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The Lost Child

3.25  ·  Rating details ·  407 ratings  ·  84 reviews
Caryl Phillips reimagines Emily Bronte's melodramatic "Wuthering Heights", weaving the past and the present into a modern story of exile and difference.

Caryl Phillips's The Lost Child is a sweeping story of orphans and outcasts, haunted by the past and fighting to liberate themselves from it. At its center is Monica Johnson - cut off from her parents after falling in love
Hardcover, 260 pages
Published March 10th 2015 by Farrar, Straus and Giroux (first published March 3rd 2015)
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Average rating 3.25  · 
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i was so excited to read this book. i will read any book that uses Wuthering Heights as its jumping-off point, and since i have been meaning to read caryl phillips for a long time this seemed to be a perfect opportunity. but if you are like me, and reading this for the WH bits, don't expect this to scratch that itch. yes, there are a couple of chapters that imagine the early life and "rescue" of heathcliff by mr. earnshaw, and it ends with heathcliff's arrival on the moors where the great ...more
Elizabeth George
Nov 30, 2018 rated it liked it
I think it's a bit of false advertising for the publisher to call this book a re-imagining of Emily Bronte's masterpiece. The writing is beautiful and the sense of place is outstanding, but at the end of the day--or better said, at the end of the reading--I came away feeling that the book was neither fish nor fowl. It's much more of the modern day story than it is about the Bronte story, so for readers expecting a retelling of Wuthering Heights--perhaps from the POV of Heathcliff or one of minor ...more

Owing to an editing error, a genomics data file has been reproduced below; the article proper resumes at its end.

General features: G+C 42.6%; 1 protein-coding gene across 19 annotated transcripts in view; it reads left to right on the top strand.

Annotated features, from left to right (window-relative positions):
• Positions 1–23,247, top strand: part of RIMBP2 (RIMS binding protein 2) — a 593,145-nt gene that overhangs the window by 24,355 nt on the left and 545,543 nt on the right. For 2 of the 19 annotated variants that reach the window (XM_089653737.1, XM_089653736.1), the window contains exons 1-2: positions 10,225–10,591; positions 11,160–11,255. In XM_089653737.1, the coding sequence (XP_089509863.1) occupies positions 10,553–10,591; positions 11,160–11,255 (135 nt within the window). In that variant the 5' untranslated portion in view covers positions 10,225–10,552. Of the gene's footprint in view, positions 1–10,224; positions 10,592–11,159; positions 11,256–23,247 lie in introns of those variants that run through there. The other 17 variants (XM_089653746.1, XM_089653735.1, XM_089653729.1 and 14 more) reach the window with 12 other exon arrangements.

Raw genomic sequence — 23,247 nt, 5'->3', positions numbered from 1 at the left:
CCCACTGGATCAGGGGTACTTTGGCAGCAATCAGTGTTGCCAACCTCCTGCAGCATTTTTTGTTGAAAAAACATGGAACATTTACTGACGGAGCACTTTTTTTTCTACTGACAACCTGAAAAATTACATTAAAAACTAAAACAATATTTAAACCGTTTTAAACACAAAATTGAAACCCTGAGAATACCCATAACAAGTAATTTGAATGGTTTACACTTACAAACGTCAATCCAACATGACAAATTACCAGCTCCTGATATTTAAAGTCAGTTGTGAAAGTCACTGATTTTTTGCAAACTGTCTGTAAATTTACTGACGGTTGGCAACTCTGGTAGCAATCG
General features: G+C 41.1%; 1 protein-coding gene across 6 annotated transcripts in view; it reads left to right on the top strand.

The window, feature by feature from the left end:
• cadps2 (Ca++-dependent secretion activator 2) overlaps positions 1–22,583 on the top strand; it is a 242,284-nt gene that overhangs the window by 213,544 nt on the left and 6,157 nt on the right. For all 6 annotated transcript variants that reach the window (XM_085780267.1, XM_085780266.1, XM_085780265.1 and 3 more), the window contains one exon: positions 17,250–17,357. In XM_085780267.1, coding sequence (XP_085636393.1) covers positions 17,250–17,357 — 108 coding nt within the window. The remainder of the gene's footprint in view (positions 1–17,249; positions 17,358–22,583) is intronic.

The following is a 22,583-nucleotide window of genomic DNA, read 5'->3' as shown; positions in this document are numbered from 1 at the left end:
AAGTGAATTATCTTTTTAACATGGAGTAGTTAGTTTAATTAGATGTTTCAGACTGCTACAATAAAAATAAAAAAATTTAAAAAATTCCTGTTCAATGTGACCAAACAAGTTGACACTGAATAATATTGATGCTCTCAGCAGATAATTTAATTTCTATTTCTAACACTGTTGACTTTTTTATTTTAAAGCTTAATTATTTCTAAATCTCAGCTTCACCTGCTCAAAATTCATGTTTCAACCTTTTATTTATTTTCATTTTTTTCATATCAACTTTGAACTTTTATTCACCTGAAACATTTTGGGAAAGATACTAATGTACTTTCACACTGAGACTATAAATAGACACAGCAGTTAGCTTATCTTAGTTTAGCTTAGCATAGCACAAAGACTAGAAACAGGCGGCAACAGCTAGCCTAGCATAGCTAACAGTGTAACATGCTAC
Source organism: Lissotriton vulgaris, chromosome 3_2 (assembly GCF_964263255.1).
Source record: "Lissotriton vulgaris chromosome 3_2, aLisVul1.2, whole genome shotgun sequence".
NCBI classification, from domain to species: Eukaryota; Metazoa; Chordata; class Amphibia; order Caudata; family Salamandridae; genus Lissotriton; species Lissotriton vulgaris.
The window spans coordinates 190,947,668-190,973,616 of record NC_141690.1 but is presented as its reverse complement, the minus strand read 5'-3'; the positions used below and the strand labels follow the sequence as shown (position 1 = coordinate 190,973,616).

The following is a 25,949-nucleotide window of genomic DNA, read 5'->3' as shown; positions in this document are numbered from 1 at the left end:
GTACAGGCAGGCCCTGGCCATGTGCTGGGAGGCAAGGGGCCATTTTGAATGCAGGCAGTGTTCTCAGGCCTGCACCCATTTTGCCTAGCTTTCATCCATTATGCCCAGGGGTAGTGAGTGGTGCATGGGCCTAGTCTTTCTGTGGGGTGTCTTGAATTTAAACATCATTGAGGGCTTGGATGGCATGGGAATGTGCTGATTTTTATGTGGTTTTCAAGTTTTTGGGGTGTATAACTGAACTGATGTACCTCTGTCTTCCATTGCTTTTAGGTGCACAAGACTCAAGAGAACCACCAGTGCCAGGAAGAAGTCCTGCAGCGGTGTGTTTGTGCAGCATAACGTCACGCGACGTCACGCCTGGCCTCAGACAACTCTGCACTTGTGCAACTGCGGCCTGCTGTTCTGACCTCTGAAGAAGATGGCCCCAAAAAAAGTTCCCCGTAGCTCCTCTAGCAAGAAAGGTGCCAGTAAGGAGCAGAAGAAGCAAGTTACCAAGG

La Tonya  Jordan
Nov 13, 2015 rated it really liked it
Recommends it for: Everyone
Recommended to La Tonya by: Go On Girl Book Club! NAACP Book Review
Shelves: good-read
This book starts with a story of an enslaved woman who is abused, dies, and leaves a son. It jumps from that time frame to Oxford, England, in 1957, to introduce a university student in her second year by the name of Monica Johnson who is about to be disowned by her father for dating a foreign.

The book takes you through the life of Monica Johnson from childhood, puberty, adulthood, marriage, mother of two boys, divorce, estranged parents, poverty, death of a son, mental break down,
Lost boys. And I’m not talking vampires or Peter Pan, but truly lost children.

An interesting book to read beside and following Lullabies for Little Criminals. Both books examine the situation of the child from an unprivileged upbringing, but I found that LfLC left me with a more hopeful feeling.

This book was Bronte inspired—there are chapters re-imagining the situation of Heathcliff and there is one chapter devoted to Emily and Charlotte. It examines hardship from three directions, really. The
Karen Hagerman
May 22, 2015 rated it really liked it
Shelves: adult-fiction
This would have been an easy 5 stars except for the short insertion of 2 separate story lines, out of nowhere, into the plot. Most people are familiar with Wuthering Heights so it wasn't hard to figure out Heathcliff, but many people may not be as familiar with the lives of the Bronte sisters (I only am because I read a great novel about them years ago)and therefore I'm sure were left very confused. I had to read the NYT review of the book to figure out what these two separate stories had to do ...more
Mar 10, 2015 rated it did not like it
I made it to part III, though I'd had enough of this mangled tale of woe by part II. If anything, it was overwritten, as if the author was thinking, "How many words can I use and still make sense?" I had trouble following the story. The female characters were largely discounted and voiceless, and the male characters were so self-centered and arrogant that I could only stomach so much and quit while I was ahead. Talk about misogynistic!

So I'm done reading this terribly written book. Thank
Deborah Dameron
Feb 28, 2015 rated it it was amazing